SARFAESI to NBFCs: A level-playing field?

Satyanarayan Iyer Mumbai | Updated on January 24, 2018

The Budget proposal to give large non-bank finance companies (NBFCs) recourse to the SARFAESI Act to recover bad loans is a step towards creating a level playing field between large NBFCs and banks.

The Securitisation and Reconstruction of Financial Assets and Enforcement of Security Interest Act, 2002, empowers banks and financial institutions to attach pledged assets of the borrower in the event of the non-repayment of dues by the borrower.

Currently, only banks have recourse to the Act.

The Reserve Bank of India has lately sought to create a level playing field between large NBFCs and banks. The regulator has set out a roadmap for NBFCs to classify their assets as non-performing if the borrower has not paid for a consecutive period of 90 days.

While banks follow the 90-day asset classification norm, different NBFCs follow anywhere between 90 days and 180 days for classifying a loan as bad.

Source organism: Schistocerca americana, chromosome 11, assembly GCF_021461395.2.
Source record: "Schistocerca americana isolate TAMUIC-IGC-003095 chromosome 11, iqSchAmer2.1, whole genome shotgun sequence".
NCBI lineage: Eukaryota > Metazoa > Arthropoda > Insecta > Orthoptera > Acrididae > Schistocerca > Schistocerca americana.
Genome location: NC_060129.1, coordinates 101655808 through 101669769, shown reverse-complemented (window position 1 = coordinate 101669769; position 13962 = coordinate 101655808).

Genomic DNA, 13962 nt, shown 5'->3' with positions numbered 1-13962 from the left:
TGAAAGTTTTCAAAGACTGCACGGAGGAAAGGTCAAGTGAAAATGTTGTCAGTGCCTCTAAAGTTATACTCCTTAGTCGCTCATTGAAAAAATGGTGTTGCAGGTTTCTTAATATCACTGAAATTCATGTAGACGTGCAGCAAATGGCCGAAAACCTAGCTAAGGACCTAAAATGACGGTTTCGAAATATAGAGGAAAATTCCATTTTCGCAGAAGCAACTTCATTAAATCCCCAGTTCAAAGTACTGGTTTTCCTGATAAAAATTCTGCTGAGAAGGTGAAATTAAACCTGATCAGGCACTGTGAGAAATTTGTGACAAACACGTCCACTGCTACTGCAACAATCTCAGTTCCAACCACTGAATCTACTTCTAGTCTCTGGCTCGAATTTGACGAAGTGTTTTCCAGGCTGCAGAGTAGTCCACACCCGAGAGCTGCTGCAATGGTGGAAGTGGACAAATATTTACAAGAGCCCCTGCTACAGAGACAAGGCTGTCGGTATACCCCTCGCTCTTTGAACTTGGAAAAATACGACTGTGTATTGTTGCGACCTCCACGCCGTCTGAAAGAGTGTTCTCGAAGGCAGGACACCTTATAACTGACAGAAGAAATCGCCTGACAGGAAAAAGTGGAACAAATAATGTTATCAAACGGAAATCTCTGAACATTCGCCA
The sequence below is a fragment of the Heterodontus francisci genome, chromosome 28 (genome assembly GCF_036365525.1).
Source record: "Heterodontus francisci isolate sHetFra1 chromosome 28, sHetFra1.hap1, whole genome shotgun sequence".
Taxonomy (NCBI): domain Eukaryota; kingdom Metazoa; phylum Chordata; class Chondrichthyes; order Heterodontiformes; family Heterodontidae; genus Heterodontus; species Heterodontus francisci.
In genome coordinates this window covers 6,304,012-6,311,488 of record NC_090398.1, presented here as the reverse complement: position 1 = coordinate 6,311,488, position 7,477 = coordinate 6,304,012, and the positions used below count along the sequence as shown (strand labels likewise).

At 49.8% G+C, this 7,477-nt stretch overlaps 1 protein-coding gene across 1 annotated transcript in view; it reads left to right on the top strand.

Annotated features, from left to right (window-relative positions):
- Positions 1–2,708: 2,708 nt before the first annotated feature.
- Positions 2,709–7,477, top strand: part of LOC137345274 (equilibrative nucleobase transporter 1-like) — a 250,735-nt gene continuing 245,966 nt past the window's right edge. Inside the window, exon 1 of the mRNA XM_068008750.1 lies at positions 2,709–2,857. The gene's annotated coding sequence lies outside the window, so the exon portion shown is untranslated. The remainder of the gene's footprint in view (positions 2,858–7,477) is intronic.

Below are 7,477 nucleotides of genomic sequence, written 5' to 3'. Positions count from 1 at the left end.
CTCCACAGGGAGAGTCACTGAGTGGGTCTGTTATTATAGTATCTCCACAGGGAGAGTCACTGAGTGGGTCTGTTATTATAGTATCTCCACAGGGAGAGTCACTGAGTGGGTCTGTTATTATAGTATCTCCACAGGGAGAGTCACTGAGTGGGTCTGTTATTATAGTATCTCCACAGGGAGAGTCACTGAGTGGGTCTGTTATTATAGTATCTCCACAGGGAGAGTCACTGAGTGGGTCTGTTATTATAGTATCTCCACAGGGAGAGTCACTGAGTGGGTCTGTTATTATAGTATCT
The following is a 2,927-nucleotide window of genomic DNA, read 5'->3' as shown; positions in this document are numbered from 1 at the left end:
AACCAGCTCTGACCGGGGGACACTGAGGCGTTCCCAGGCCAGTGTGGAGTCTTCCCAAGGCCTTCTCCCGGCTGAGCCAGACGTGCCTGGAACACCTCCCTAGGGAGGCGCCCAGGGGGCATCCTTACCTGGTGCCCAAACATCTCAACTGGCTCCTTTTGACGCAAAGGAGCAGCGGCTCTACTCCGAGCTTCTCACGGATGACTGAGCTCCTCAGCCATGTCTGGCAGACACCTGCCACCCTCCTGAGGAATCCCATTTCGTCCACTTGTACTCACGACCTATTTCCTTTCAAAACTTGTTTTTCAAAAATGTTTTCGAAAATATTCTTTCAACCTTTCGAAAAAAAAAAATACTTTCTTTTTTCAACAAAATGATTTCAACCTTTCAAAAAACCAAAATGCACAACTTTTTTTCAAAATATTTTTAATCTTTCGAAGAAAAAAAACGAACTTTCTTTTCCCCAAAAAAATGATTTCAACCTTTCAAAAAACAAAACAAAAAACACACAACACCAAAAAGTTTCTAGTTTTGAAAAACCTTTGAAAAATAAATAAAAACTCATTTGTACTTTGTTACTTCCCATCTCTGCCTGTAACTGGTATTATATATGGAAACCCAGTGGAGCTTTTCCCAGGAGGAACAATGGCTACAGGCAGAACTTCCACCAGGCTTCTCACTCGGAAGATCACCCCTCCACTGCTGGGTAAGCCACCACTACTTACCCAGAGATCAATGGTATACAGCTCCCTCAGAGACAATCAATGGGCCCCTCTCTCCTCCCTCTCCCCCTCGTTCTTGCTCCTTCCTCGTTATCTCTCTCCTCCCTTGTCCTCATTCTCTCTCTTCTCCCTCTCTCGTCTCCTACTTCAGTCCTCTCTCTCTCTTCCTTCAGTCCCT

In response to RBI’s mandate, NBFCs said while the regulator wants to create a level playing field between NBFCs and banks, the former do not have recourse to important tools such as SARFAESI.

By giving access to SARFAESI, the Finance Minister has sought to remedy this anomaly.

In fact, large NBFCs are as systemically important as some of the mid-sized banks. The top five NBFCs control about 60 per cent of the industry’s loans, while there are over 12,000 NBFCs registered with the Reserve Bank of India.

Thomas Muthoot, CMD, Muthoot Fincorp, said in a statement, “The Act was enacted to enable banks and FIs to realise long-term assets, manage the problem of liquidity, asset-liability mismatches and improve recovery by exercising powers to take possession of securities, sell them, and reduce NPAs by adopting measures for recovery or construction.”

While the industry hailed the Finance Ministry’s move, it remains to be seen if the recourse to SARFAESI will strengthen the hands of the industry.

The experience with SARFAESI suggests that it has been far from fool-proof in helping banks recover their loans any faster. 

Published on February 28, 2015

Follow us on Telegram, Facebook, Twitter, Instagram, YouTube and Linkedin. You can also download our Android App or IOS App.

This article is closed for comments.
Please Email the Editor

You May Also Like